Treatment and management for high triglycerides (hypertriglyceridemia) is usually started when natural lowering measures such as a controlled diet and a daily exercise program have failed to lower the raised levels. Taking triglyceride lowering medicines then becomes necessary.
Treating triglycerides with drugs immediately becomes essential in presence of higher levels of triglycerides (500 mg/dl) and when the person has high-risk factors that make him prone to develop a heart attack or stroke.
Triglyceride treatment has to be taken with the advice of the doctor and should be followed up with him or her regularly.
Lifestyle habits, diet, and exercises, as advised, have to be followed along with the triglyceride treatment and with the advice of your doctor. Avoiding foods that increase triglycerides also becomes mandatory.
The natural measures of diet and exercise will increase the efficacy of the TG lowering medicines and will even control your triglycerides with a lesser dose.
Medicines for high triglycerides – Guidelines
Besides controlling TG levels, medication for triglycerides (TG) will also aim to reduce the high LDL cholesterol and increasing the HDL cholesterol. This is because high TG levels are usually accompanied by high LDL levels. The following are the drug options to treat hypertriglyceridemia.
1. Statins to treat high triglycerides
According to an article of 1998 published in the “American Journal of Cardiology,” statins work best at lowering LDL cholesterol and triglycerides both.
They reduce triglyceride levels by 10% to 20% and higher the existing levels, the greater is the TG reducing effect. To exemplify, if your triglyceride levels stand at 250 mg/dL, statins have been seen with reductions ranging from 22% to 45%.
For complete information on statins regarding its uses, mode of action, side effects, types and brand names, you should read this article.
2. Fibrates to treat triglycerides
Fibrates, available on prescription, are derivatives of fibric acid, which are called hypolipidemic agents because they lower triglycerides. In addition, they increase HDL, the good cholesterol.
However, their action in lowering LDL is less effective. Fibrates may lower triglycerides by 25% to 50% and can increase HDL by 10% to 35%.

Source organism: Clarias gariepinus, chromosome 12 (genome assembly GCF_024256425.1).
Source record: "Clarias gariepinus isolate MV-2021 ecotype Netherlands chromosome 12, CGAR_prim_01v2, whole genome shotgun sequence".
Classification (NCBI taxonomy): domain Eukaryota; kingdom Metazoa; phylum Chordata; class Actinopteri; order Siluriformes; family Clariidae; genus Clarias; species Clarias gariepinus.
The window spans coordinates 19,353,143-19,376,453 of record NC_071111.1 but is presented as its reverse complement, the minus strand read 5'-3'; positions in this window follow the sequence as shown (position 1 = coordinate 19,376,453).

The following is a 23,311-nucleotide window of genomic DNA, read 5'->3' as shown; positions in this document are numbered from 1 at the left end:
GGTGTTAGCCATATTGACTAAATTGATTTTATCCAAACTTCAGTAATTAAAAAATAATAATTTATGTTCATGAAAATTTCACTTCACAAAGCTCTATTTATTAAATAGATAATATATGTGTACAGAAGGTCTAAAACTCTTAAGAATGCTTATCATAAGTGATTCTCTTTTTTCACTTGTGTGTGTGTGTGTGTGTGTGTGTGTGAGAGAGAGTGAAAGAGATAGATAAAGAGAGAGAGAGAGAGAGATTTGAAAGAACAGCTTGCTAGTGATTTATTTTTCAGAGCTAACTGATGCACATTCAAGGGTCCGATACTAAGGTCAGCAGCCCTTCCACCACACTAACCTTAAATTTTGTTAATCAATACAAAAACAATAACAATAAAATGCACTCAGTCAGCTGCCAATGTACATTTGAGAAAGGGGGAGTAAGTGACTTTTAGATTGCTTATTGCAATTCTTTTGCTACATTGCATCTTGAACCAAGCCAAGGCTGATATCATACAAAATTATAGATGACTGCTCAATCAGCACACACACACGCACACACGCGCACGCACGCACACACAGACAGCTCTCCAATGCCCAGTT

For complete information on fibrates regarding its uses, mode of action, side effects, types and brand names, you should read this article.
3. Niacin or Nicotinic Acid to treat high triglycerides
What is Niacin?
Niacin, also known as nicotinic acid or vitamin B3, is an organic compound, which is one of the necessary nutrients required by the body.
Niacin used for treating high triglycerides differs from the over the counter Niacin ( Nicotinamide) of Vitamin B’ complex, which has no role in treating high cholesterol
Types and brand names
Niacin is known under the brand name of Niacor. Its sustained release form is known as Sio-Niacin while its extended release form is known as Niaspan.
Action of Niacin
Niacin lowers LDL or the bad cholesterol by 55 to 25% and the triglycerides by 20% to 50% and effectively raises HDL or the good cholesterol by 15% to 35%.
However, high doses are required. It is not clear how Niacin acts but it could be that Niacin inhibits the liver from producing LDL and triglycerides or Niacin could be reducing the production of proteins that transport cholesterol and triglycerides in the blood.
Side Effects of Niacin
Side effects include hot flushes, gastrointestinal symptoms like nausea, vomiting, diarrhea and indigestion. Long-term treatment can cause peptic ulcer, liver toxicity, gout and increased blood sugar.
Caution when taking Niacin
Niacin should not be used by those who have a peptic ulcer, diabetes, liver disease, and bleeding disorders.
4. Omega 3 fatty acid supplements to treat high triglycerides
Omega 3 fatty acid supplements such as Lovaza may be prescribed to lower triglycerides.
- By prescription: Lovaza
- Over the counter (fish oil capsules)
- Primary action is to lower TG, can also increase HDL
Fish oil in doses of 3.5 grams of omega-3 fatty acids per day, can effectively lower triglycerides.
Fish such as salmon, tuna, mackerel, and sardines are rich sources of omega 3 fatty acids. These supplements may be used along with other triglyceride lowering medicines such as statins.
LDL cholesterol levels have to be monitored periodically when taking these omega 3 supplements.
Treatment and medications for high triglycerides have to be taken under the strict guidance of your doctor and should not be self-prescribed.